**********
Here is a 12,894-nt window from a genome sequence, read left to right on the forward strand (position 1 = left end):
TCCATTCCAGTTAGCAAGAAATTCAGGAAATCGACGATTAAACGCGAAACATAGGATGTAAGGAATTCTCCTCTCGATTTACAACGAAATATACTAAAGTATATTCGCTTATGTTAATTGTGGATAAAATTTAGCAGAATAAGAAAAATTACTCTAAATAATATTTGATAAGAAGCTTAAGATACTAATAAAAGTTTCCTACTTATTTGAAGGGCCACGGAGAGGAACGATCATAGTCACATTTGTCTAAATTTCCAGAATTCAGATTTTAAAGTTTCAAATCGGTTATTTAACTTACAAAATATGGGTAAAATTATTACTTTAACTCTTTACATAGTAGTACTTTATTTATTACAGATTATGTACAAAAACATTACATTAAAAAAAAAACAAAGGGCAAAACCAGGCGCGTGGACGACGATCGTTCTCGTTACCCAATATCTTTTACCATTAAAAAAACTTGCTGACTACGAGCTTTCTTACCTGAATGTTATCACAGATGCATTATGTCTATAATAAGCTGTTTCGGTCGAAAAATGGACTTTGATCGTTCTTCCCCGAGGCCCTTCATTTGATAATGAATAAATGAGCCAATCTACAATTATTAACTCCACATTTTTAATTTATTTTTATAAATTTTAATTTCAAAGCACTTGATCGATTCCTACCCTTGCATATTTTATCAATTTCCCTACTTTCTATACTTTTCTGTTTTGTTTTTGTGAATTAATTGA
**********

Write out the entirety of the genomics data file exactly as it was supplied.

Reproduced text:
Here is a 12,894-nt window from a genome sequence, read left to right on the forward strand (position 1 = left end):
TCCATTCCAGTTAGCAAGAAATTCAGGAAATCGACGATTAAACGCGAAACATAGGATGTAAGGAATTCTCCTCTCGATTTACAACGAAATATACTAAAGTATATTCGCTTATGTTAATTGTGGATAAAATTTAGCAGAATAAGAAAAATTACTCTAAATAATATTTGATAAGAAGCTTAAGATACTAATAAAAGTTTCCTACTTATTTGAAGGGCCACGGAGAGGAACGATCATAGTCACATTTGTCTAAATTTCCAGAATTCAGATTTTAAAGTTTCAAATCGGTTATTTAACTTACAAAATATGGGTAAAATTATTACTTTAACTCTTTACATAGTAGTACTTTATTTATTACAGATTATGTACAAAAACATTACATTAAAAAAAAAACAAAGGGCAAAACCAGGCGCGTGGACGACGATCGTTCTCGTTACCCAATATCTTTTACCATTAAAAAAACTTGCTGACTACGAGCTTTCTTACCTGAATGTTATCACAGATGCATTATGTCTATAATAAGCTGTTTCGGTCGAAAAATGGACTTTGATCGTTCTTCCCCGAGGCCCTTCATTTGATAATGAATAAATGAGCCAATCTACAATTATTAACTCCACATTTTTAATTTATTTTTATAAATTTTAATTTCAAAGCACTTGATCGATTCCTACCCTTGCATATTTTATCAATTTCCCTACTTTCTATACTTTTCTGTTTTGTTTTTGTGAATTAATTGA